L’Oreal Fashion Week versus Ethics
Being preoccupied with my awesome job, being sick and being 23, I completely forgot about Toronto fashion week until a friend mentioned it. So yes, I am alive, I am going and I will be blogging.
I decided to be an adult this year and not lie through my teeth or beg my poor intern friends for extra passes to get into Toronto fashion’s sacred cow and submitted this blog as the media group I’m representing. A big wtf later, I was accepted… as web media mind you, but still in the game.
With all the debate in the States and EU about the lack of racial and physical diversity in runway models, I was surprised that the local national media didn’t take a good hard look at our own fashion weeks and see where we stand in terms of these issues. It seems that they were rather content to publish the scandal if it was a foreign affair. I thought it would really curious if I performed my own analysis to calculate the percentage of racial diversity in Toronto’s fashion week and compare it to the diversity of Toronto’s actual population. After all, someone needs to eventually do it.
There are several limitations to this project. First of which was that I didn’t actaully go to all of the shows from F/W 08 so I would have to rely on the photos from LFW’s website. I don’t know if they show the entire lineup of girls per each show on their website or if it is edited to a select few, in which case there would be editing bias.
Secondly, I have to base my categorization of the model’s races on my imperfect ability to differentiate facial features. I may mistaken a mixed model for any of the races his or her parents may be or if the light changes the tone of the model skin, etc. Other related personal limitation is the fact that many of the girls, given similar makeup and hair, look very similar which makes it really hard to account for a show’s actual lineup. So for the purpose of this experiment, I will not be accounting for the specific roster of the girls but the number of times a particular race is displayed per a show’s picture set on the LFW website. I don’t really know what effect the above will have on the accuracy of the analysis.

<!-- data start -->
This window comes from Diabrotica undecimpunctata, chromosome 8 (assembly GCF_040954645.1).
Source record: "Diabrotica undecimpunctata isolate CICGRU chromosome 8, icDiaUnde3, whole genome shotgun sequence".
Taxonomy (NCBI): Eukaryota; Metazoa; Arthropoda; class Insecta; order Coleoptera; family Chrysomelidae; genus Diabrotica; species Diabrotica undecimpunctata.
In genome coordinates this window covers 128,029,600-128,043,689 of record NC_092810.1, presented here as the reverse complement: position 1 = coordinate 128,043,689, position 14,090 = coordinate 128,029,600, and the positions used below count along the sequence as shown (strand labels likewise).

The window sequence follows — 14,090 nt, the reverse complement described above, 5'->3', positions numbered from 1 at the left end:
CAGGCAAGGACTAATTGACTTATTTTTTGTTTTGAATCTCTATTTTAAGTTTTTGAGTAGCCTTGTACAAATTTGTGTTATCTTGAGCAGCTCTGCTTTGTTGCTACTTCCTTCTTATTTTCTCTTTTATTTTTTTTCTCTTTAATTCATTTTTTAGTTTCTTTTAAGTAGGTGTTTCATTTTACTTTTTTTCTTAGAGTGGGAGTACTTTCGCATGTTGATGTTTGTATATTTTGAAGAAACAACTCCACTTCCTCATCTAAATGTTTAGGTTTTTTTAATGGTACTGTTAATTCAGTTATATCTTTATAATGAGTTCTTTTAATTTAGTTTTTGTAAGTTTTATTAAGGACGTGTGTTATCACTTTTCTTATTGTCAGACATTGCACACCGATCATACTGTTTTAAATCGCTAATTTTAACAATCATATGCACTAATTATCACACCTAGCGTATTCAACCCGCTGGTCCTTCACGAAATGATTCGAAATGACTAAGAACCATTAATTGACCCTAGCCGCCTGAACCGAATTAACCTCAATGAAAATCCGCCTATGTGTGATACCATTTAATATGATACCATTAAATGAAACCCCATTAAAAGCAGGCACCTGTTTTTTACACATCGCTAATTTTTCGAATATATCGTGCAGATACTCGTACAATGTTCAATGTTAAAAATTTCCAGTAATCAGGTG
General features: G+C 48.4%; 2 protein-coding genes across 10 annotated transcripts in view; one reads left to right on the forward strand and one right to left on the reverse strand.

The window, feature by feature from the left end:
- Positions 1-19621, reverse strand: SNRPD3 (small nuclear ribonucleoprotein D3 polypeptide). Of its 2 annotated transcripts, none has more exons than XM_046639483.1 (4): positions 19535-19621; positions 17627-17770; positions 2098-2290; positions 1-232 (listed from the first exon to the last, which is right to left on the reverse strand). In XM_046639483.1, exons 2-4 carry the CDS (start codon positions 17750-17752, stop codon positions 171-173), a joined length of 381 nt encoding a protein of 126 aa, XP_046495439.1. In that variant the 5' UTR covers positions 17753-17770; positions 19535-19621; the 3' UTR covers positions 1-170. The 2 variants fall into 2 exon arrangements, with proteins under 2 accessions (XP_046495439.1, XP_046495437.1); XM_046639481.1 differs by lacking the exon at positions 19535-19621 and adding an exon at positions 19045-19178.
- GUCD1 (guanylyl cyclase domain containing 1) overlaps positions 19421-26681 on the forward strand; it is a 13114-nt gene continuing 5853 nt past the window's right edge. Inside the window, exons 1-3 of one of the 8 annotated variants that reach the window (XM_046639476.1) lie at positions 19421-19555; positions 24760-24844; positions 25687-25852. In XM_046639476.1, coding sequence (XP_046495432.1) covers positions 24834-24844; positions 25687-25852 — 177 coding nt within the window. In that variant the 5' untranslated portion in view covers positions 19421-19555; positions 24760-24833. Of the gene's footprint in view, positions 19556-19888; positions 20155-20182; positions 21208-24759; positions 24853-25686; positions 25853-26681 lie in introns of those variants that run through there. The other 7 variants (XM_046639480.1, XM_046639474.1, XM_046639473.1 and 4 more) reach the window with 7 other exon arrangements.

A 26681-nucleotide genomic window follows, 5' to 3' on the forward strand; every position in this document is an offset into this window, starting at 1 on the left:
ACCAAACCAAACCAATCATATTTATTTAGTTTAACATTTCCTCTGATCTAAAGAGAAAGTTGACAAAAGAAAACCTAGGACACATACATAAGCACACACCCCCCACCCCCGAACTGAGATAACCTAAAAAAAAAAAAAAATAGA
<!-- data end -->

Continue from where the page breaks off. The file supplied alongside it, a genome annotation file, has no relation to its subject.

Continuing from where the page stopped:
Something else you should also note is that I have very limited knowlege on the way models are casted for a show. But maybe that will be a strength rather than a weakness because I would not be affected by the politics of casting.
Anyhow, given the above limitations, the tally come up to this:
499 pictures of Caucasian, 55 pictures of black, 26 pictures of Asian, 6 pictures of Hispanic, 7 pictures of South Asian, 13 pictures of Middle Eastern, 0 pictures of native and 6 pictures of mixed race girls were displayed. That gives a 82% display of non-visible minority and a 18% display of visible minority, in comparison to the 46.9% of visible minority in the actual Toronto population. I can’t really tell if this is acceptable. 18% visible minority is better than the reported white-out in the Paris and Milan fashion weeks. If Torontonians suddenly decided to only purchase designers whose roster reflects Toronto’s demographics within +/-10%, we would only be able to shop fromEvan Bidell and The Diesel Kids. It was also interesting to note that designers used Caucasian girls in their walk out after the show 71% of the time according to the photos.
The designer that used the most visible minorities was Kendra Francis and the designers that used no visible minorities were Paul Hardy, Nadya Toto, Philip Sparks, Joe Fresh, Joeffer, and Comrags. Most of the designers didn’t reach the 46% mark. Another interesting point is that visible minority designers on average used visible minorities in 32% of their line up of girls, with the most being Franke using 92% visible minority models and the least being Joeffer Caoc, having no girls of visible minority. Non-visible minority designers had 14% of visible minorities in their line ups. That’s more than a 100% difference.
I’m not paticularly against fur myself, but as it is the pet project of someone out there I thought it would be interesting to inventory that as well.
32% of designers in LFW uses fur in their pieces.
I also took some data on the percentage of outfits that I enjoyed per designer based on the photographs shown on the webpage.
Of course, how ethical a designer is doesn’t matter if their product sucked so I thought it would be neat to compare how “buyable” (in my own humble sense of style) a designer’s work is versus the diversity of the models they hired. There was absolutely no correlation. I thought the most buyable collections were Lucian Matis, Andy The Anh and David Dixon and that Sar Couture, Slaka, Hibebe and Lewd shouldn’t have bothered to show up.
If I were to give equal weight to both the use of fur (as a negative) and the correctness of the diversity of their models, once again, the winners would be Evan Bidell and the Diesel kids.
Adding “buyability” to the metrics:
So if you want to buy beautifully designed, ethical clothing, Lucian Matis is the way to go, followed closely by Kendra Francis.
In the end, I don’t know if this means anything. It probably doesn’t. After all, if TIAF was any indication, the majority of women that purchase clothes of that price range is 40+ years old and lilly-white, so I don’t blame designers for cateering to their clientele.